I was asked to moderate the workshop of social-tagging. Until now the distribution of articpants over the workshop is a bit uneven, so I need to sell my workshop on “social tagging” tomorrow in a sales pitch to the attendents of the symposium. So what will I tell them?

The title of the workshop Social tagging is a combination of two terms, tagging and social bookmarking. At first sight they don’t seem to be the most spectacular subjects to ponder over in the ELAG workshops. But when the constituency of your library is adding tags to all kind of video’s, photographs and websites, wouldn’t you at least not give them the possibility to tag you library resources as well? Is it already possible in your library OPAC? Well, what about the bibliographic databases that your library licences, why can’t users tag those items yet? If they are tagging ‘your’ resources already the obvious questions to ask are, which items are they tagging and what tags are they using. What can we learn from our users.

Can we use those tags from to improve the recall and ranking from our library systems? How should these folksonomies be combined, enhanced, complemented with our formal taxonomies?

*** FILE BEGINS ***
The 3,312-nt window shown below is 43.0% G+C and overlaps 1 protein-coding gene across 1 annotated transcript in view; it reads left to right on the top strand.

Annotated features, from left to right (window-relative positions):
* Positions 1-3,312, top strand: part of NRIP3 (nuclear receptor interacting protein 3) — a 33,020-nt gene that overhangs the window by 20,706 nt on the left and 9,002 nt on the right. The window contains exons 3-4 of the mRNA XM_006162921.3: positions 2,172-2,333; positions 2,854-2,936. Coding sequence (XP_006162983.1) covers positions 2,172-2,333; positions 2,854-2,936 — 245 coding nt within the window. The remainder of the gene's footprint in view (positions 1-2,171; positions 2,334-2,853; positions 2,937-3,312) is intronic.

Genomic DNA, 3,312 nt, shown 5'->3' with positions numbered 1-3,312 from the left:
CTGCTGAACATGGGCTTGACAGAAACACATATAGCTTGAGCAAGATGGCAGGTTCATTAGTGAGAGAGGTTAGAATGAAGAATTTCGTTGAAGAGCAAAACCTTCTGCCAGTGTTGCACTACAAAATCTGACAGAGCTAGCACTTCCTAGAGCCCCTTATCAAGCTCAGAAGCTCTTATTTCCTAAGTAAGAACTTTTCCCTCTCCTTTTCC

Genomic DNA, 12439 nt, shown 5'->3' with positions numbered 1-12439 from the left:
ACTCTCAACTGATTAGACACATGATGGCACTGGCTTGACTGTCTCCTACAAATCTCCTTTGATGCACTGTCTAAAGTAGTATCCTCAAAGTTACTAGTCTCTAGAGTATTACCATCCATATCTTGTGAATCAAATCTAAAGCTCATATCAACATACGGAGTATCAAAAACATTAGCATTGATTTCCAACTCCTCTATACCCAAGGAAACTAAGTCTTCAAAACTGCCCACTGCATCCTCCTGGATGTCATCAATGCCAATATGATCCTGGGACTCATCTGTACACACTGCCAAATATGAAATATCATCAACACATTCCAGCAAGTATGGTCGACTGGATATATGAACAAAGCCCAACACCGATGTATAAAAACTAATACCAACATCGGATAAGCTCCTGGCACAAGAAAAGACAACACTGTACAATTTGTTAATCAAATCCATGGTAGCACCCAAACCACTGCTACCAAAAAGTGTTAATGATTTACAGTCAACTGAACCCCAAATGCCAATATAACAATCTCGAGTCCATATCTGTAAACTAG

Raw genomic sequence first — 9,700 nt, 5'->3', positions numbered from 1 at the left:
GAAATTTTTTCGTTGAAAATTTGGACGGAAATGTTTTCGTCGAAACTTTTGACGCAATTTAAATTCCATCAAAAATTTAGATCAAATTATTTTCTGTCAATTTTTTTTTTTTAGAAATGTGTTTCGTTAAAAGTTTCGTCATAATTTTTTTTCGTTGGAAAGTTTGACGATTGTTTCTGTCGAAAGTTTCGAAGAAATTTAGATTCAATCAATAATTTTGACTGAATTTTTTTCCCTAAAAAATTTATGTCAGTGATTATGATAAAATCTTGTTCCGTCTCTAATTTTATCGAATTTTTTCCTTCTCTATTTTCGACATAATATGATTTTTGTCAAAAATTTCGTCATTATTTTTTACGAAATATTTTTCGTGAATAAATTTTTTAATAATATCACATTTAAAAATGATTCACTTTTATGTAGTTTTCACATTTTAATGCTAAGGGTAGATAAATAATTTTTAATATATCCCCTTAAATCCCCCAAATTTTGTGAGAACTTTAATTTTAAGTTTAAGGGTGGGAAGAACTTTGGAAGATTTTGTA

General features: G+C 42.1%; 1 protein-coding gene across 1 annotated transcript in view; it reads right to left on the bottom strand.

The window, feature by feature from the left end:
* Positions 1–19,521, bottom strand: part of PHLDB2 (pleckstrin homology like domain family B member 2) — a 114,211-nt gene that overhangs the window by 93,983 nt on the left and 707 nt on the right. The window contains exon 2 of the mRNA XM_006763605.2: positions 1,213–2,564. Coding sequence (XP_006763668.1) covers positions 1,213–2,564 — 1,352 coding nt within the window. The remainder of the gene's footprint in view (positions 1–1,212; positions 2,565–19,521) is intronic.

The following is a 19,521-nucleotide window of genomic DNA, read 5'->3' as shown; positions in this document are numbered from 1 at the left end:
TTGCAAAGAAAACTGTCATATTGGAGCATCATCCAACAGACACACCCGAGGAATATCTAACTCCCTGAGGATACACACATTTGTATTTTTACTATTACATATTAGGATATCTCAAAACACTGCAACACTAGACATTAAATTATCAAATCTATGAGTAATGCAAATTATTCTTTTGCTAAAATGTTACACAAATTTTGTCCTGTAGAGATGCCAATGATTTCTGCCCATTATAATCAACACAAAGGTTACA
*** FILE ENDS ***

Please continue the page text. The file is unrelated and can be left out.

If your users can tag any item on your library system, where should the tags and tagged items be collected. Should it be a homegrown system like they have developed at Pennsylvania University Library (Penntags), Harvard Law Library (H2O) or recently at Michigan (MTagger), should we advise to use the tools developed by the big scientific publishers such as 2Collab from Elsevier, Connotea from Nature or Scholar from Blackboard? Or should our academics and their precious labour on tagging be shared on common bookmarking sites such as del.icio.us, furl and the like. Is CiteUlike perhaps the best solution after all?

When it comes to saving library items we supported already reference management programmes such as EndNote and Refworks. What is the relations between social bookmarking sites and the very popular reference management programmes. RefWorks is much better than EndNote at handeling websites, but they haven’t been developed as social bookmarking sites yet. On the other hand, Connotea and 2Collab are social bookmarking sites that have some, reference management capacity but they don’t stand up in the competition to EndNote en Refworks in this respect.